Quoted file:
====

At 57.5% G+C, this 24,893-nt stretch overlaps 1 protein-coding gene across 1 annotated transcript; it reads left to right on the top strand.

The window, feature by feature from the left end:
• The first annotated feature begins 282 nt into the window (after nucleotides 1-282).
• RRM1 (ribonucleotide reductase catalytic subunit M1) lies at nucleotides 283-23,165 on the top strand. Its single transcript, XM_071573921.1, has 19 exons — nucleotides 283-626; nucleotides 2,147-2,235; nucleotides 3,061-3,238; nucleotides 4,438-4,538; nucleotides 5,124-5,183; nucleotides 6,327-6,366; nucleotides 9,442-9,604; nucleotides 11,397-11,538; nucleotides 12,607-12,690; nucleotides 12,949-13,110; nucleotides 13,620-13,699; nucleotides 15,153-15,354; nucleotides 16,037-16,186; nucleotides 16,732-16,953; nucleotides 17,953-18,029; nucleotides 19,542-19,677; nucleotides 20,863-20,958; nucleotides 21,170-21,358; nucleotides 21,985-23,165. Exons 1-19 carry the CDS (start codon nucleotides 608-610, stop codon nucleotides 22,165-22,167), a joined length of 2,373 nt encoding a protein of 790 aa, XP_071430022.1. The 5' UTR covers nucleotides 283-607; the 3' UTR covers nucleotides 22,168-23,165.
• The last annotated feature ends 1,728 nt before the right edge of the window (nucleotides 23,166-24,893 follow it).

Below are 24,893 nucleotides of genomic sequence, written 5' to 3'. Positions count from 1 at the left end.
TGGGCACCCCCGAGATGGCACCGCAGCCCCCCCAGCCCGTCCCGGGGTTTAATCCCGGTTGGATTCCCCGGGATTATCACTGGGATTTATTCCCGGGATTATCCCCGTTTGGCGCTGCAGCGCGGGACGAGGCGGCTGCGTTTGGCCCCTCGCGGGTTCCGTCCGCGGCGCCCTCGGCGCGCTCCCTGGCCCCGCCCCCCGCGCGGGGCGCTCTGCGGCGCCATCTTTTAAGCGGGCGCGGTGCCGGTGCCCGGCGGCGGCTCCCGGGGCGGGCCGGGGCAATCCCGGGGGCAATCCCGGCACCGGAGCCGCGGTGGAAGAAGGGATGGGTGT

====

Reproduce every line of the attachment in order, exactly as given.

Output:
At 57.5% G+C, this 24,893-nt stretch overlaps 1 protein-coding gene across 1 annotated transcript; it reads left to right on the top strand.

The window, feature by feature from the left end:
• The first annotated feature begins 282 nt into the window (after nucleotides 1-282).
• RRM1 (ribonucleotide reductase catalytic subunit M1) lies at nucleotides 283-23,165 on the top strand. Its single transcript, XM_071573921.1, has 19 exons — nucleotides 283-626; nucleotides 2,147-2,235; nucleotides 3,061-3,238; nucleotides 4,438-4,538; nucleotides 5,124-5,183; nucleotides 6,327-6,366; nucleotides 9,442-9,604; nucleotides 11,397-11,538; nucleotides 12,607-12,690; nucleotides 12,949-13,110; nucleotides 13,620-13,699; nucleotides 15,153-15,354; nucleotides 16,037-16,186; nucleotides 16,732-16,953; nucleotides 17,953-18,029; nucleotides 19,542-19,677; nucleotides 20,863-20,958; nucleotides 21,170-21,358; nucleotides 21,985-23,165. Exons 1-19 carry the CDS (start codon nucleotides 608-610, stop codon nucleotides 22,165-22,167), a joined length of 2,373 nt encoding a protein of 790 aa, XP_071430022.1. The 5' UTR covers nucleotides 283-607; the 3' UTR covers nucleotides 22,168-23,165.
• The last annotated feature ends 1,728 nt before the right edge of the window (nucleotides 23,166-24,893 follow it).

Below are 24,893 nucleotides of genomic sequence, written 5' to 3'. Positions count from 1 at the left end.
TGGGCACCCCCGAGATGGCACCGCAGCCCCCCCAGCCCGTCCCGGGGTTTAATCCCGGTTGGATTCCCCGGGATTATCACTGGGATTTATTCCCGGGATTATCCCCGTTTGGCGCTGCAGCGCGGGACGAGGCGGCTGCGTTTGGCCCCTCGCGGGTTCCGTCCGCGGCGCCCTCGGCGCGCTCCCTGGCCCCGCCCCCCGCGCGGGGCGCTCTGCGGCGCCATCTTTTAAGCGGGCGCGGTGCCGGTGCCCGGCGGCGGCTCCCGGGGCGGGCCGGGGCAATCCCGGGGGCAATCCCGGCACCGGAGCCGCGGTGGAAGAAGGGATGGGTGT